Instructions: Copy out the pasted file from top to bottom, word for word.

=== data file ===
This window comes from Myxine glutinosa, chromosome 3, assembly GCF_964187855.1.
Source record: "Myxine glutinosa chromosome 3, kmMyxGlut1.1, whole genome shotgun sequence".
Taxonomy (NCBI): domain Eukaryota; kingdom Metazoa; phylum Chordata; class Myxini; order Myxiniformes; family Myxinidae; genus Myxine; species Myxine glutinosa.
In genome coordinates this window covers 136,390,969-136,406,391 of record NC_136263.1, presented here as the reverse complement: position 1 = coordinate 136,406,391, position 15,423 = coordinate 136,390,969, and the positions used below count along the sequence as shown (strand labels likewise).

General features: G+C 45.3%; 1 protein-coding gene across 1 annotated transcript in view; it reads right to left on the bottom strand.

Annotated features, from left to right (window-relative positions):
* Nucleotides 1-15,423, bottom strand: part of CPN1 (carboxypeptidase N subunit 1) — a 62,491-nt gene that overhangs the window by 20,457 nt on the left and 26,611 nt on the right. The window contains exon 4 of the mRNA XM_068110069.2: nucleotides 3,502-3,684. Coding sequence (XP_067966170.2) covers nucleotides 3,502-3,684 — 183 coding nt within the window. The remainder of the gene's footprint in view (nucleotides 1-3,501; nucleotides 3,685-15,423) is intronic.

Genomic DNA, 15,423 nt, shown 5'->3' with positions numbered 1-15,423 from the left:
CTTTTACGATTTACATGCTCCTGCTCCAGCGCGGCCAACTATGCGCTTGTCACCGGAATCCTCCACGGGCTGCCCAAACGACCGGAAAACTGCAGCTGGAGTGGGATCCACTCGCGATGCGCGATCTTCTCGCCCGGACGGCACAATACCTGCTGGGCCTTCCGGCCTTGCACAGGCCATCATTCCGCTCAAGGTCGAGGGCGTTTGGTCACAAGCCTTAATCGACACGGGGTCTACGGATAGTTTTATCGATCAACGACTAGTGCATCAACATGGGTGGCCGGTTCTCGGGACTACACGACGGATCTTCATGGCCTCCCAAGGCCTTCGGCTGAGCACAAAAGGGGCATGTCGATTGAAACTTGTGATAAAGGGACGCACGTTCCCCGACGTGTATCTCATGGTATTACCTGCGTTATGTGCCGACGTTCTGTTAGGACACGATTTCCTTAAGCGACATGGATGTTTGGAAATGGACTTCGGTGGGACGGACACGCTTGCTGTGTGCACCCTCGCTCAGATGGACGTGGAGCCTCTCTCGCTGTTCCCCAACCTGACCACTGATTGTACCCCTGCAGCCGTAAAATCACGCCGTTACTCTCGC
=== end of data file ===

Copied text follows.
This window comes from Myxine glutinosa, chromosome 3, assembly GCF_964187855.1.
Source record: "Myxine glutinosa chromosome 3, kmMyxGlut1.1, whole genome shotgun sequence".
Taxonomy (NCBI): domain Eukaryota; kingdom Metazoa; phylum Chordata; class Myxini; order Myxiniformes; family Myxinidae; genus Myxine; species Myxine glutinosa.
In genome coordinates this window covers 136,390,969-136,406,391 of record NC_136263.1, presented here as the reverse complement: position 1 = coordinate 136,406,391, position 15,423 = coordinate 136,390,969, and the positions used below count along the sequence as shown (strand labels likewise).

General features: G+C 45.3%; 1 protein-coding gene across 1 annotated transcript in view; it reads right to left on the bottom strand.

Annotated features, from left to right (window-relative positions):
* Nucleotides 1-15,423, bottom strand: part of CPN1 (carboxypeptidase N subunit 1) — a 62,491-nt gene that overhangs the window by 20,457 nt on the left and 26,611 nt on the right. The window contains exon 4 of the mRNA XM_068110069.2: nucleotides 3,502-3,684. Coding sequence (XP_067966170.2) covers nucleotides 3,502-3,684 — 183 coding nt within the window. The remainder of the gene's footprint in view (nucleotides 1-3,501; nucleotides 3,685-15,423) is intronic.

Genomic DNA, 15,423 nt, shown 5'->3' with positions numbered 1-15,423 from the left:
CTTTTACGATTTACATGCTCCTGCTCCAGCGCGGCCAACTATGCGCTTGTCACCGGAATCCTCCACGGGCTGCCCAAACGACCGGAAAACTGCAGCTGGAGTGGGATCCACTCGCGATGCGCGATCTTCTCGCCCGGACGGCACAATACCTGCTGGGCCTTCCGGCCTTGCACAGGCCATCATTCCGCTCAAGGTCGAGGGCGTTTGGTCACAAGCCTTAATCGACACGGGGTCTACGGATAGTTTTATCGATCAACGACTAGTGCATCAACATGGGTGGCCGGTTCTCGGGACTACACGACGGATCTTCATGGCCTCCCAAGGCCTTCGGCTGAGCACAAAAGGGGCATGTCGATTGAAACTTGTGATAAAGGGACGCACGTTCCCCGACGTGTATCTCATGGTATTACCTGCGTTATGTGCCGACGTTCTGTTAGGACACGATTTCCTTAAGCGACATGGATGTTTGGAAATGGACTTCGGTGGGACGGACACGCTTGCTGTGTGCACCCTCGCTCAGATGGACGTGGAGCCTCTCTCGCTGTTCCCCAACCTGACCACTGATTGTACCCCTGCAGCCGTAAAATCACGCCGTTACTCTCGC